Discussion in 'Music Corner' started by hodgo, Jan 29, 2015.
I have quite a few Telefunken LPs. A few are labelled Teldec with outer box or jacket labels. I was fortunate to acquire a minty Teldec box set of the Solti Ring. The pressings are German. As are Decca so are Telefunkens high in recording and pressing quality. They had quite a few early music recordings as well as chamber recordings in their catalog. I never hesitate to grab these in my wanderings for new used LPs to add to my collection. I also, while I'm on the topic look for Hungaroton, Supraphone and Eurodisc recordings to add to my collection. They are all high quality and contain very interesting material. Of course I never pass up a Melodiya which contain some of the best artists and performances of the Russian composers(as well as others).
It may well be a matter of demographics; records of a given sort pass through thrift stores and such as the people who originally bought them die or move to retirement homes. Once that cohort has finished the process, the supply of that sort of record dries up. I first became aware of that years back, when '40s dance band records were everywhere. Have seen precious few of those in the last decade by comparison. Collector friends a bit older than I am told me that the same was true of Victor scrolls a decade before. By now, if you find records of that era, chances are you're raiding the hoarde of such an older collector, not the original owners.
I generally love slow Bruckner, but Celi's 8th and 9th are way too slow for my taste. I can't sit through the whole recording of the 8th...
Now: J.S. Bach: Concerto for Flute, Violin, Harpsichord, Strings and Basso Continuo, BWV 1044, "Triple Concerto"; Concerto for Oboe, Violin, Strings and Basso Continuo, BWV 1060R; Concerto for Oboe d'amore, Strings and Basso Continuo, BWV 1055R - Trevor Pinnock/English Concert with Lisa Beznosiuk (BWV 1044), Simon Standage (BWV 1044, BWV 1060R) and David Reichenberg (BWV 1060R, BWV 1055R) - 8 CDs, Archiv; disc 7
That's exactly the problem I have with many of his interpretations, they're way too slow to my ears. The extreme slow tempi tend to break the tension that Bruckner's music needs. He doesn't hold my attention.
I bought that box fairly recently and having been enjoying it.
Teldec was a joint effort from Telefunken & Decca: Tel-Dec.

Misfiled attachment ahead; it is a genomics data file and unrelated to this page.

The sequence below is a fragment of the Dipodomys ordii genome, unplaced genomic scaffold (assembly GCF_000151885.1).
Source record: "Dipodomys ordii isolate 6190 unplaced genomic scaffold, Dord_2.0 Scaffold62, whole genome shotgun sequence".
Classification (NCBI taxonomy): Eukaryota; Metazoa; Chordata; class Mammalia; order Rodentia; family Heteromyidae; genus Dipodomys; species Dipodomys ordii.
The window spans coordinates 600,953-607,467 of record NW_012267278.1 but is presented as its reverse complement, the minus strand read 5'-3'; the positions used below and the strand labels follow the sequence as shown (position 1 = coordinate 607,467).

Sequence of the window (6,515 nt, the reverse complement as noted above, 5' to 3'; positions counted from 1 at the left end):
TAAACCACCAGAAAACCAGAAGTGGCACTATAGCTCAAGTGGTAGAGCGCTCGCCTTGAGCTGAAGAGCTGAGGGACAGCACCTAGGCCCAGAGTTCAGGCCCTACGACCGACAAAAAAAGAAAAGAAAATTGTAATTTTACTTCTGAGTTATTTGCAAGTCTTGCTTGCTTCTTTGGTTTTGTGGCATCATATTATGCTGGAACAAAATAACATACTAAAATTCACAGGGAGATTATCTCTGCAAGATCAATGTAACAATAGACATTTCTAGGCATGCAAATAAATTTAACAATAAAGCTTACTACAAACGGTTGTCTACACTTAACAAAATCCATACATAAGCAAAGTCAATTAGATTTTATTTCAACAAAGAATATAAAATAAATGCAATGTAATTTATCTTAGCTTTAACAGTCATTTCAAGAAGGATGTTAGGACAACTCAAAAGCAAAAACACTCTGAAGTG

It's glorious music. You have to wallow in it.
His slow tempos sometimes work, sometimes not. I think that it works very well in his Bruckner 7th (and I don't think there's anything really wrong with the earlier symphonies either, maybe except some excessive softening of the edges in certain places), Tchaikovsky's 6th, Prokofiev's 5th, Bartok's concerto for orchestra, Dvorak's 9th, the Wagner disc, some of his Brahms, Debussy to some extent -- those are very special and interesting recordings. But if you listen to his Beethoven 7th for example -- that's a total disaster. Interestingly, he didn't slow down very drastically in his Haydn and Mozart recordings (except the Requiem...), even he had his limits.
Now: Mozart: Symphonies 35, K385; 36, K425 - Christopher Hogwood/Academy of Ancient Music - Mozart: The Symphonies, Vol.V: Salzburg 1775-1783 - 3 CDs, l'Oiseau Lyre; disc 3
I find it interesting that Furtwängler, a conductor with a reputation for slow tempos, is so volatile in Bruckner. Eugen Jochum is similarly flexible with tempos. Celibidache often starts slow, then gets slower for effect, a mannerism that doesn't work for me. Then again, I find myself listening to a lot of Bruckner from many different sources. I'm gradually getting used to Riccardo Chailly's approach, a kinder, gentler Bruckner, as it were. Very beautiful playing in the Eighth Symphony, if a tad less apocalyptic than other performances:
"Eugen Jochum is similarly flexible with tempos."
That's a beautiful euphemism. His rubati are too much for me and they're the reason I don't like his Bruckner.
I counted 105
Then I must have goofed.
Now playing CD38 - Brahms Piano Quartet No. 2 from the following box for a first listen ...
Some of the pieces must have been recycled a half dozen times over the past decade ...
Sure, but that's a beautiful box with every J.S. Bach orchestral piece that Pinnock recorded for Archiv and it's not too expensive.
What do you think of Furtwängler's Bruckner?
I find that this problem is particularly severe in his Schumann.
However, after all, he strongly objected to the record release of his concerts. Perhaps his very slow tempi worked much better in the concert hall than in the living room.
I've not listened to his Bruckner very often, so I can't really comment. Overall, Furtwängler's conducting style is not really my cup of tea, although I do like some of his Beethoven interpretations, for instance his Lucerne 1954 ninth.
I am going to guess that i did
Now: Haydn: Symphonies 35; 38 - Trevor Pinnock/English Concert - Haydn: The "Sturm und Drang" Symphonies - 6 CDs, Archiv; disc 1
Now playing CD39 - Dvorak Piano Quartet in A from the following box for a first listen ...
Trying to complete my first listen to this box before the end of this week, which will be a record for me.
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